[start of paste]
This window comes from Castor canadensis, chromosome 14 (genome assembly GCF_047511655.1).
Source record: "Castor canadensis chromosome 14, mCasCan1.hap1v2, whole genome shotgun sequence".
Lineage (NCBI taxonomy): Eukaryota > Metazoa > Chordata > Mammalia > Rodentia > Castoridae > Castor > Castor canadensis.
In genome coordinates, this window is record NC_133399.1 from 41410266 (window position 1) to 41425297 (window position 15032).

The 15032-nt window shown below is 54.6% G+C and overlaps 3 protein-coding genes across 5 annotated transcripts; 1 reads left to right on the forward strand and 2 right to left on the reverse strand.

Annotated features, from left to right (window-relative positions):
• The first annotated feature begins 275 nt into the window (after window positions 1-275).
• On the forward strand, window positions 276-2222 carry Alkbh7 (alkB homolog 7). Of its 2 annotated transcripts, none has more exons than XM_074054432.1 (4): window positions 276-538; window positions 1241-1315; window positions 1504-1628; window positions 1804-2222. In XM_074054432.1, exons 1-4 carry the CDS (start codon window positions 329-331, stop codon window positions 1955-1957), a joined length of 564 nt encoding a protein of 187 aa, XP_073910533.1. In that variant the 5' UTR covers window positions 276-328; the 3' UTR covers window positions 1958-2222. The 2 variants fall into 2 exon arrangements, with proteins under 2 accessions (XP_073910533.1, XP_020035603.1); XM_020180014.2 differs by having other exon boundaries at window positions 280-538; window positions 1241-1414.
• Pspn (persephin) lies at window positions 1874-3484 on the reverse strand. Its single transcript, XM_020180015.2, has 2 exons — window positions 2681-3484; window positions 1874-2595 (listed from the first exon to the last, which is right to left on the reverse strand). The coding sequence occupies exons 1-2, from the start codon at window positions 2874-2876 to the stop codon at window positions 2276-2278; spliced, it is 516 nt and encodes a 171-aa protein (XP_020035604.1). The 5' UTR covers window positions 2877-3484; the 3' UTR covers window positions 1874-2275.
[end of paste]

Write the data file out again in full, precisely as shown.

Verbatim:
This window comes from Castor canadensis, chromosome 14 (genome assembly GCF_047511655.1).
Source record: "Castor canadensis chromosome 14, mCasCan1.hap1v2, whole genome shotgun sequence".
Lineage (NCBI taxonomy): Eukaryota > Metazoa > Chordata > Mammalia > Rodentia > Castoridae > Castor > Castor canadensis.
In genome coordinates, this window is record NC_133399.1 from 41410266 (window position 1) to 41425297 (window position 15032).

The 15032-nt window shown below is 54.6% G+C and overlaps 3 protein-coding genes across 5 annotated transcripts; 1 reads left to right on the forward strand and 2 right to left on the reverse strand.

Annotated features, from left to right (window-relative positions):
• The first annotated feature begins 275 nt into the window (after window positions 1-275).
• On the forward strand, window positions 276-2222 carry Alkbh7 (alkB homolog 7). Of its 2 annotated transcripts, none has more exons than XM_074054432.1 (4): window positions 276-538; window positions 1241-1315; window positions 1504-1628; window positions 1804-2222. In XM_074054432.1, exons 1-4 carry the CDS (start codon window positions 329-331, stop codon window positions 1955-1957), a joined length of 564 nt encoding a protein of 187 aa, XP_073910533.1. In that variant the 5' UTR covers window positions 276-328; the 3' UTR covers window positions 1958-2222. The 2 variants fall into 2 exon arrangements, with proteins under 2 accessions (XP_073910533.1, XP_020035603.1); XM_020180014.2 differs by having other exon boundaries at window positions 280-538; window positions 1241-1414.
• Pspn (persephin) lies at window positions 1874-3484 on the reverse strand. Its single transcript, XM_020180015.2, has 2 exons — window positions 2681-3484; window positions 1874-2595 (listed from the first exon to the last, which is right to left on the reverse strand). The coding sequence occupies exons 1-2, from the start codon at window positions 2874-2876 to the stop codon at window positions 2276-2278; spliced, it is 516 nt and encodes a 171-aa protein (XP_020035604.1). The 5' UTR covers window positions 2877-3484; the 3' UTR covers window positions 1874-2275.